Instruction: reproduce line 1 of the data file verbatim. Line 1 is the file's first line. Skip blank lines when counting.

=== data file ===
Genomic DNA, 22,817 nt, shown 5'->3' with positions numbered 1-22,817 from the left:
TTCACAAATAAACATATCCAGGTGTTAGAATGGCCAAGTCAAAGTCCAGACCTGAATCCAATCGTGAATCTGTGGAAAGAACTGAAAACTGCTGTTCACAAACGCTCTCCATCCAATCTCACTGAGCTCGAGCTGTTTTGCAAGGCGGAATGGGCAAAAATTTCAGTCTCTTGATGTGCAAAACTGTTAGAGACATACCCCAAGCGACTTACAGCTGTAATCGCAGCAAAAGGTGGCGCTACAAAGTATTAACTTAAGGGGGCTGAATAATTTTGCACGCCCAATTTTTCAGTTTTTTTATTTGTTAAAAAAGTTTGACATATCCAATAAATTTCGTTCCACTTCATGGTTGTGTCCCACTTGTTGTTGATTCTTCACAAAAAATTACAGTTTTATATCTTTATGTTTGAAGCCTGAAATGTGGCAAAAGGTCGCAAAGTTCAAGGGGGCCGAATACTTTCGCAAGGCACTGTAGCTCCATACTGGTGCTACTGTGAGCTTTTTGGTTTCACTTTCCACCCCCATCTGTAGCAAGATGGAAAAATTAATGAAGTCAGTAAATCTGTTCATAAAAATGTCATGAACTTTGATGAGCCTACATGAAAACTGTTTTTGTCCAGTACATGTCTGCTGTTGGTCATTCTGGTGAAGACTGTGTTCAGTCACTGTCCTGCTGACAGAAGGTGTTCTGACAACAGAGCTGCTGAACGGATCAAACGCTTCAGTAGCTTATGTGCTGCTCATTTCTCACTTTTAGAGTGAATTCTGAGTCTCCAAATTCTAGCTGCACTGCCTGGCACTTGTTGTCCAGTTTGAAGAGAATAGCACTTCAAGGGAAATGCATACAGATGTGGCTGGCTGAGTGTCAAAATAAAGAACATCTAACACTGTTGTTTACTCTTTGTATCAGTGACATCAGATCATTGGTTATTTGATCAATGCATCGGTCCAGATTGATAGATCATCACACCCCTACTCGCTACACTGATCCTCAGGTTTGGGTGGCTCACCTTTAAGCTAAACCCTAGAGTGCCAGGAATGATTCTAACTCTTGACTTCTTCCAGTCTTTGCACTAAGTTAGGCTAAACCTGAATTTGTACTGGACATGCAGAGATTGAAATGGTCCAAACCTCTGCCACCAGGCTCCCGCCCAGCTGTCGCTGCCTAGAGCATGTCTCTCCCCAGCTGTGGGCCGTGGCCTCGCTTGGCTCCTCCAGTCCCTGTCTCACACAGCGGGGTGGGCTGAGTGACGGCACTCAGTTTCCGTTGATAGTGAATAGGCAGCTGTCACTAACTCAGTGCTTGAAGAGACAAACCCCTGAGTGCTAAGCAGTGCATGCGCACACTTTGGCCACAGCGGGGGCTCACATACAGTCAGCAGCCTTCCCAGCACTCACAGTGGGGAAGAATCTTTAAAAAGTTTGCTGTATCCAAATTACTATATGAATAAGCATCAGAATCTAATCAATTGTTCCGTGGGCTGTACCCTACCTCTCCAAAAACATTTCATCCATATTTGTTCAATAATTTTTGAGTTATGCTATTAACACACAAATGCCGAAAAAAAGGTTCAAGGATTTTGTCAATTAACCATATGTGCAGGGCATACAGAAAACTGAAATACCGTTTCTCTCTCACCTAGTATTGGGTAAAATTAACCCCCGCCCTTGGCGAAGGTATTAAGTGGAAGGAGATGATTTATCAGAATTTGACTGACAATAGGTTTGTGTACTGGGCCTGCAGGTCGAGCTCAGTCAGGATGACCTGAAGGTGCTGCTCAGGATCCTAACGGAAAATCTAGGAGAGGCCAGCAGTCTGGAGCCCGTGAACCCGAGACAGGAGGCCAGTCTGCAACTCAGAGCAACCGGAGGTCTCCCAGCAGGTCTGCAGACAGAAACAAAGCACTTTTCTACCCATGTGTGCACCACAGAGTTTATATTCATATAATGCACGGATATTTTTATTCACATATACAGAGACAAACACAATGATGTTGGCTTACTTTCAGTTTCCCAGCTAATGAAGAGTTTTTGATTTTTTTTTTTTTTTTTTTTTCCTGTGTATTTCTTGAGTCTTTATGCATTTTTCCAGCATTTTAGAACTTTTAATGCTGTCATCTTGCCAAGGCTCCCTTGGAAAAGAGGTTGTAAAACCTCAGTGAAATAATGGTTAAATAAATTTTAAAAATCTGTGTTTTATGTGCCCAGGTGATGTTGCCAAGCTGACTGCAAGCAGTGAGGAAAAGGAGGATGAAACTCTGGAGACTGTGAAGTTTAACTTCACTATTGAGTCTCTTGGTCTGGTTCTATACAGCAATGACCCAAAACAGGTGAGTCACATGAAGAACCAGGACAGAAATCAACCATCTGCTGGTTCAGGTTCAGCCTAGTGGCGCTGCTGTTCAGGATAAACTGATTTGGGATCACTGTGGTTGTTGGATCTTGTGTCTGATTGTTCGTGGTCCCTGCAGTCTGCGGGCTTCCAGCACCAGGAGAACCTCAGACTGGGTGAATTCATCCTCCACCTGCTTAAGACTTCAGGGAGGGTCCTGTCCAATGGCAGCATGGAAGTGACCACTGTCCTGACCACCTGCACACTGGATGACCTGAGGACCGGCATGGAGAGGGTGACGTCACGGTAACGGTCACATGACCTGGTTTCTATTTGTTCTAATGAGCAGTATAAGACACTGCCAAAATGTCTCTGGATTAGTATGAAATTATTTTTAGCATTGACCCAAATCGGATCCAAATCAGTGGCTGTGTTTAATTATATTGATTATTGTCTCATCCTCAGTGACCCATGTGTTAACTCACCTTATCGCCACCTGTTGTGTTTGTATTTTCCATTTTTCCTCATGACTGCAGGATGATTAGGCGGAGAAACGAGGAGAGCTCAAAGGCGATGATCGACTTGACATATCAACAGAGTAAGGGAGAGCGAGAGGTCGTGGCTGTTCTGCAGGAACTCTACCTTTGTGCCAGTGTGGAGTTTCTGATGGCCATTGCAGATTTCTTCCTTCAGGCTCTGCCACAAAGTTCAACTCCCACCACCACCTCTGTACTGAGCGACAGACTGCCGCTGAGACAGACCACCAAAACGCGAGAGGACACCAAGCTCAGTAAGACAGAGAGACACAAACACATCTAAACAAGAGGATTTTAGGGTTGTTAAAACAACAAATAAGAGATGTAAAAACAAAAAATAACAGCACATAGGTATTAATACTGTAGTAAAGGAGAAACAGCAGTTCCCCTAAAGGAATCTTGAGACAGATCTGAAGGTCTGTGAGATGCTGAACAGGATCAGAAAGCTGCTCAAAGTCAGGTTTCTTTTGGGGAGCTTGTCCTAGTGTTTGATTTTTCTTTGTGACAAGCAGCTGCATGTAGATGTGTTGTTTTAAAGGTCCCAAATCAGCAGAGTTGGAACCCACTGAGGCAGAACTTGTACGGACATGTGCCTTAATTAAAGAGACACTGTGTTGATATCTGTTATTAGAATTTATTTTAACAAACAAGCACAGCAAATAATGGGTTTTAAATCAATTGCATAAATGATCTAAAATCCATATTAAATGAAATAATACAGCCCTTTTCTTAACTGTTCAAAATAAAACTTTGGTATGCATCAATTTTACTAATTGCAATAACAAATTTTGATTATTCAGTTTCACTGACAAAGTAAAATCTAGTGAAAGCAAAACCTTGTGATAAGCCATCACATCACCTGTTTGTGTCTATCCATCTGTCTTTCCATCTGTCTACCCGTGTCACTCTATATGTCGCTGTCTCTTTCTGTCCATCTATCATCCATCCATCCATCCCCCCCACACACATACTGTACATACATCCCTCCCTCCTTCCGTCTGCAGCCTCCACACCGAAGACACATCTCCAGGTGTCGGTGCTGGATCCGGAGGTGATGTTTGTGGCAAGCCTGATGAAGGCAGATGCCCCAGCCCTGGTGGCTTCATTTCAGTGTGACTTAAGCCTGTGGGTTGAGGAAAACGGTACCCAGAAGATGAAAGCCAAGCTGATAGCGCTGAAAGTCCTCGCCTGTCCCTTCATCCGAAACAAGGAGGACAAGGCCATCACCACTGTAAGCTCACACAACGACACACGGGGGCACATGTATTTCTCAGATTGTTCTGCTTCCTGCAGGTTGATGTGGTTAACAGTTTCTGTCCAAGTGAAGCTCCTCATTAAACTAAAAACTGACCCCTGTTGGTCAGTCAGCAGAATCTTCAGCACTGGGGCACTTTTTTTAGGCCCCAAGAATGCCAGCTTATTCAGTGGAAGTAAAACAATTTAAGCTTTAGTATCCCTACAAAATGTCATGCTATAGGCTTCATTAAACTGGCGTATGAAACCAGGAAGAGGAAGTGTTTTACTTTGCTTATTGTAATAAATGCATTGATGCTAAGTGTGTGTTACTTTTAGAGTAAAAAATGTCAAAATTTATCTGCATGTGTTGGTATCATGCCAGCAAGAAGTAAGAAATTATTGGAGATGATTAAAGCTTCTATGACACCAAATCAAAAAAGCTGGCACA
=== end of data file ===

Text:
Genomic DNA, 22,817 nt, shown 5'->3' with positions numbered 1-22,817 from the left: